As my children have gotten older and hit the high school years I have found that I am using more online curriculum for homeschooling.Â It is very convenient to be able to get an expert in the field to teach high school course.Â Veritas Press is a curriculum company that has been providing resources for Classical Christian homeschooling for years, and they have started offering their courses in an online, self-paced format.Â I recently had the chance to review the Veritas Press Self-Paced Omnibus I course, which is designed for students ages 12 and up.
At the high school level the idea of classical education is to study the ancient civilizations which did so much to shape our world.Â The Omnibus curriculum uses actual ancient literature and writings, not textbooks.Â It is all encompassing because it covers Ancient World History, Theology, and Ancient Literature as integrated subjects, not as separate disciplines.Â The books studied in this year long Omnibus course are:
- The Code of Hammurabi
- The Odyssey
- The Histories
- Aeschylus I: Oresteian Trilogy
- Plutarch’s Lives
- Sophocles: Thebean Trilogy
- The Last Days of Socrates
- Early History of Rome
- Acts of the Apostles
- The Aeneid
- The Twelve Caesars
- Julius Caesar
Quite an ambitious reading list!
The self-paced course that I reviewed consists of online video lessons.Â After most online lessons the student is given a reading assignment to be completed before the next video lesson.Â The readings are mostly directly from the source material, although at the start of every new book there is an introductory lesson.Â This essay is linked directly in the program so it can be read online.
These essays are also in a huge 599 page Omnibus digital textbook which goes with the program and is available for an additional fee, which I also received.Â The self-paced course costs $295, with the option to add a sibling for $195.Â The Omnibus textbook is not necessary to use the self-paced program, but it can be useful, and costs $75 for a hard copy or $37.50 for the e-book I received. You would also have to get the books to be read during the course, either from Veritas Press or from the library.Â The course is designed for grades 7-9, and could certainly be used by older students.
How We Used Omnibus
My son Robert is 15, and just finished 9th grade, so he is a good age for this curriculum.Â I used this with him because I was interested in seeing how it was set up and what was covered.Â We hooked our computer up to our TV and watch the videos in the living room, and then did the readings.Â Some days there was so much reading we split it up into two days worth, and other days there was no extra reading at all.
We covered two books of the program, Genesis and Gilgamesh during the review period.Â The program is very interactive, with quizzes built right into the videos.Â You definitely need high speed internet for this program because of all the content downloaded.Â The picture on the right shows an example of a quiz from the Gilgamesh unit, where the student had to match up the name of the Egyptian god or goddess with the correct description.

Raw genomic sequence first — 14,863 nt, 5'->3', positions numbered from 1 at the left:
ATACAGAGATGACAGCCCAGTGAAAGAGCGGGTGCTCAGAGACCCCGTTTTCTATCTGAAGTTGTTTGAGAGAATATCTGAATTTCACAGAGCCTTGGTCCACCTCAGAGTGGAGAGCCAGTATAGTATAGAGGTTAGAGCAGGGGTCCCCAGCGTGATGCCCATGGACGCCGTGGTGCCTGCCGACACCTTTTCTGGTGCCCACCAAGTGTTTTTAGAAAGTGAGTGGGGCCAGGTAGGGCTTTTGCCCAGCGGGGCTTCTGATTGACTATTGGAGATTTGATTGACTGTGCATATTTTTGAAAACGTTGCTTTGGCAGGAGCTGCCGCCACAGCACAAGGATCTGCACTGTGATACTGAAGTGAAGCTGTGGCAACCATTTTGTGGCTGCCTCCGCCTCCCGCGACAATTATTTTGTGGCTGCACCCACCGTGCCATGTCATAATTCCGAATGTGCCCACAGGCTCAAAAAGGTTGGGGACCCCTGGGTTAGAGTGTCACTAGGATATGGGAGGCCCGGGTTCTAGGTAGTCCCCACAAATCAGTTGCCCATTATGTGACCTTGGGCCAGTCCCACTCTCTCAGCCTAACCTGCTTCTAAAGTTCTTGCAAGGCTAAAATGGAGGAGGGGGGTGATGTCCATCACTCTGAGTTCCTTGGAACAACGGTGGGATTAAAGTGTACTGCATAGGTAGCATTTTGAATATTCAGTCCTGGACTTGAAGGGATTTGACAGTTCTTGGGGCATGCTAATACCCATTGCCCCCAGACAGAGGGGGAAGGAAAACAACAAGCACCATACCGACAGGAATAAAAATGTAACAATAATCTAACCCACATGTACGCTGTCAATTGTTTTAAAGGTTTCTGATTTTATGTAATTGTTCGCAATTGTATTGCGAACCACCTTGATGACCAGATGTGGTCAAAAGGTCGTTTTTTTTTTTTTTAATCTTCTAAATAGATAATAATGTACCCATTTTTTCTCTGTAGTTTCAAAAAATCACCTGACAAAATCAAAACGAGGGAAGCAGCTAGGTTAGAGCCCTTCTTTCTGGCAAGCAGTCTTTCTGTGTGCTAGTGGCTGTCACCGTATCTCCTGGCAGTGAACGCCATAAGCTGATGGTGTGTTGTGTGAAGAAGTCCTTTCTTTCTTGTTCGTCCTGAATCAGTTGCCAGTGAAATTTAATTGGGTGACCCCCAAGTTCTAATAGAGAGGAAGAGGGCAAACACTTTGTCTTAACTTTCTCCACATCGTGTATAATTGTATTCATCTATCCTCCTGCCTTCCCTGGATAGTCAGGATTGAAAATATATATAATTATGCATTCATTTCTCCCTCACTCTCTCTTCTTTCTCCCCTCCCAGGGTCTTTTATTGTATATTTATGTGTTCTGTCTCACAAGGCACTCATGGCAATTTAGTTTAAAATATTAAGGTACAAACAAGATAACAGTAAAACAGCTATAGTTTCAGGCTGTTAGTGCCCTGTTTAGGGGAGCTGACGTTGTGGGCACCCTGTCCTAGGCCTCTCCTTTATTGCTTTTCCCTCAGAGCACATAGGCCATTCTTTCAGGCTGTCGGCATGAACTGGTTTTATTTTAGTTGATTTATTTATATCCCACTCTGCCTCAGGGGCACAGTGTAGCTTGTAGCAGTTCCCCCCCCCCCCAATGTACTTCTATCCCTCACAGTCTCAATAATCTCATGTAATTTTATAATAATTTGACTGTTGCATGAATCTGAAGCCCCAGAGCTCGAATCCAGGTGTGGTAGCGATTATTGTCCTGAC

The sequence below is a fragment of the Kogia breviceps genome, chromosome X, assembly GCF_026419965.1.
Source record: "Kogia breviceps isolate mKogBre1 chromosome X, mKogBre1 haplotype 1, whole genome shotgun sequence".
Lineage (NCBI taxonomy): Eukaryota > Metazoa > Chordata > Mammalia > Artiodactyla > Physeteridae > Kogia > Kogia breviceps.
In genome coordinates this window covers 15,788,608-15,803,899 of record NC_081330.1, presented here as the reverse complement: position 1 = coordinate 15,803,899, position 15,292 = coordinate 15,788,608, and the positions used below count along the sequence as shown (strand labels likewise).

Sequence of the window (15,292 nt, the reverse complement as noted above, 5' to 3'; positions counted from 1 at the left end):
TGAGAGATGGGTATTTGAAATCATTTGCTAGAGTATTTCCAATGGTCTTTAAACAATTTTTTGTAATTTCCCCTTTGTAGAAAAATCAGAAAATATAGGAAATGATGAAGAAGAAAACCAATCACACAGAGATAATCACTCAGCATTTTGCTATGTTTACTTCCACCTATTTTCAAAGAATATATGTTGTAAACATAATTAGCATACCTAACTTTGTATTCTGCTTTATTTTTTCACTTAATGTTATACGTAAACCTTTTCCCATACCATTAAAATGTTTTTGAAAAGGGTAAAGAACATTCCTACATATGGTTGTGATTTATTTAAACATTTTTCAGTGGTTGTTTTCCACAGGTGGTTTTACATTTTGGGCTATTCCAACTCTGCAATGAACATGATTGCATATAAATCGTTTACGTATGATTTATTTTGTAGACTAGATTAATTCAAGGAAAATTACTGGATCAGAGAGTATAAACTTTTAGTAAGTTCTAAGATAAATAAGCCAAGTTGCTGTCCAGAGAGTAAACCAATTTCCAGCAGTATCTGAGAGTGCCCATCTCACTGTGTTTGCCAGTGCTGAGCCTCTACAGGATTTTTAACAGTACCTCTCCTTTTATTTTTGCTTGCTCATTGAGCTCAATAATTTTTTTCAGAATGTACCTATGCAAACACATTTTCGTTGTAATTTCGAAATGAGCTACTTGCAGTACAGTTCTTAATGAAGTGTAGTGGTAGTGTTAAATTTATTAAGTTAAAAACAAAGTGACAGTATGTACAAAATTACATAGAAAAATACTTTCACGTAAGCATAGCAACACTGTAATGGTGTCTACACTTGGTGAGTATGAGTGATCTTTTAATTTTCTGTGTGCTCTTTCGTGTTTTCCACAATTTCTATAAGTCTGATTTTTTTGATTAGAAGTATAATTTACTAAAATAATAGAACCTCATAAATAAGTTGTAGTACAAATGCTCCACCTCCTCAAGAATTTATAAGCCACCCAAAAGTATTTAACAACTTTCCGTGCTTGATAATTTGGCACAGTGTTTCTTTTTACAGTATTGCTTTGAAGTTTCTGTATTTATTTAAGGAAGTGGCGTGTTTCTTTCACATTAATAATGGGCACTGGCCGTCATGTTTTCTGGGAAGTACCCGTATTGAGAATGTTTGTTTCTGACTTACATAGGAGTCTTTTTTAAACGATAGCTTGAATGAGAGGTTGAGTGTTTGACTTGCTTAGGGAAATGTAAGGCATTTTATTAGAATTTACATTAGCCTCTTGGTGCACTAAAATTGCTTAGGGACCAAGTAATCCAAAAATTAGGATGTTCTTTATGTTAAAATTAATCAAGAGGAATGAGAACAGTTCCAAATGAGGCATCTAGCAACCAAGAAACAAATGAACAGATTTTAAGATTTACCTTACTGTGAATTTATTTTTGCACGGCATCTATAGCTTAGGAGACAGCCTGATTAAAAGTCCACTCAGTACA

After completing each quiz it is automatically graded by the computer.Â Only the grade from the first time completing the quiz is counted, so although you can re-take a quiz you can’t improve your grade, which encourages taking time to get it right the first time!
The videos are hosted by Bruce Etter, who is a talented speaker.Â He keeps things informal and seems to know how to engage teens without talking down to them.Â There are also lots of other video segments interspersed, so it is not just 30 minutes of listening to one person talk.Â My son and I especially enjoyed the “Man on the Street” segments, where they took the main discussion question of the day and interviewed people walking around town for their perspective.Â The sections that covered art history were also very interesting, and the visuals of the Sistene Chapel were very well done.
Religious Background of Omnibus
The curriculum is written from a Reformed Evangelical Protestant viewpoint, which isn’t my family’s faith background.Â This point of view was easy to pick up in the videos.Â I expected there to be lots of religion in the Bible books covered, but I wasn’t expecting the strong, constant Biblical references even in discussing secular books like Gilgamesh.Â This was not something my son or I liked, and it would keep me from using this curriculum in the future.Â But for someone from this faith background it would probably be a positive for the curriculum!Â Also even though their religious point of view was obvious the videos were very respectful of other faiths and cultures, refreshingly so.Â So it wasn’t that there was anything in the videos that offended me, it just didn’t interest me.
I personally think literature classes at the middle school and especially high school level need to include writing about literature.Â And the optional Omnibus textbook includes many suggestions for thought provoking essay topics, so I’d suggest buying that too and having the student do an essay for at least every second book.Â I liked many things about how the Omnibus is presented and organized.Â For a Reformed Protestant homeschooler looking for an open and go curriculum that will expose their children to classics of ancient literature it is an excellent choice.
Read more reviews of Omnibus and Veritas Press here.